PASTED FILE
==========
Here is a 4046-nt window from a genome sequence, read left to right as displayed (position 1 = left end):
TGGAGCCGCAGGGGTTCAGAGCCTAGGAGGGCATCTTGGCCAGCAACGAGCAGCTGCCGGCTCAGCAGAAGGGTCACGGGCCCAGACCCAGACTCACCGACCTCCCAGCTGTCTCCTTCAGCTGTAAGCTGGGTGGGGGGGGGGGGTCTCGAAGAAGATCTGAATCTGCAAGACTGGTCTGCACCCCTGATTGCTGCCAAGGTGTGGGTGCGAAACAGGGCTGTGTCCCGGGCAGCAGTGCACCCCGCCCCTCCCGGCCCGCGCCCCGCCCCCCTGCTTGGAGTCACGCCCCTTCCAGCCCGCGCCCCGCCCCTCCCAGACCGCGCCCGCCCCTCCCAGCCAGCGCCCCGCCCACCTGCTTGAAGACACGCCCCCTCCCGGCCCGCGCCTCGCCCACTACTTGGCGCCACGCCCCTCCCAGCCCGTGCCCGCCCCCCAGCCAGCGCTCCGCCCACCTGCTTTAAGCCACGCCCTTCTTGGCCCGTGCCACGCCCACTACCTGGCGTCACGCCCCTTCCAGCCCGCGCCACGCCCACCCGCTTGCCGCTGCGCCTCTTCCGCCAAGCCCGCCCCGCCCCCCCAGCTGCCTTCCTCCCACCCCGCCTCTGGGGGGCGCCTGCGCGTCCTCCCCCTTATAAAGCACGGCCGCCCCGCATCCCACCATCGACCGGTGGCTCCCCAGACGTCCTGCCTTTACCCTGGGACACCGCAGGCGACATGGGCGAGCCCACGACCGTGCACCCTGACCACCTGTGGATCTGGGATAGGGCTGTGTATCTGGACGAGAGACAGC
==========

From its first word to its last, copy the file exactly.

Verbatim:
Here is a 4046-nt window from a genome sequence, read left to right as displayed (position 1 = left end):
TGGAGCCGCAGGGGTTCAGAGCCTAGGAGGGCATCTTGGCCAGCAACGAGCAGCTGCCGGCTCAGCAGAAGGGTCACGGGCCCAGACCCAGACTCACCGACCTCCCAGCTGTCTCCTTCAGCTGTAAGCTGGGTGGGGGGGGGGGGTCTCGAAGAAGATCTGAATCTGCAAGACTGGTCTGCACCCCTGATTGCTGCCAAGGTGTGGGTGCGAAACAGGGCTGTGTCCCGGGCAGCAGTGCACCCCGCCCCTCCCGGCCCGCGCCCCGCCCCCCTGCTTGGAGTCACGCCCCTTCCAGCCCGCGCCCCGCCCCTCCCAGACCGCGCCCGCCCCTCCCAGCCAGCGCCCCGCCCACCTGCTTGAAGACACGCCCCCTCCCGGCCCGCGCCTCGCCCACTACTTGGCGCCACGCCCCTCCCAGCCCGTGCCCGCCCCCCAGCCAGCGCTCCGCCCACCTGCTTTAAGCCACGCCCTTCTTGGCCCGTGCCACGCCCACTACCTGGCGTCACGCCCCTTCCAGCCCGCGCCACGCCCACCCGCTTGCCGCTGCGCCTCTTCCGCCAAGCCCGCCCCGCCCCCCCAGCTGCCTTCCTCCCACCCCGCCTCTGGGGGGCGCCTGCGCGTCCTCCCCCTTATAAAGCACGGCCGCCCCGCATCCCACCATCGACCGGTGGCTCCCCAGACGTCCTGCCTTTACCCTGGGACACCGCAGGCGACATGGGCGAGCCCACGACCGTGCACCCTGACCACCTGTGGATCTGGGATAGGGCTGTGTATCTGGACGAGAGACAGC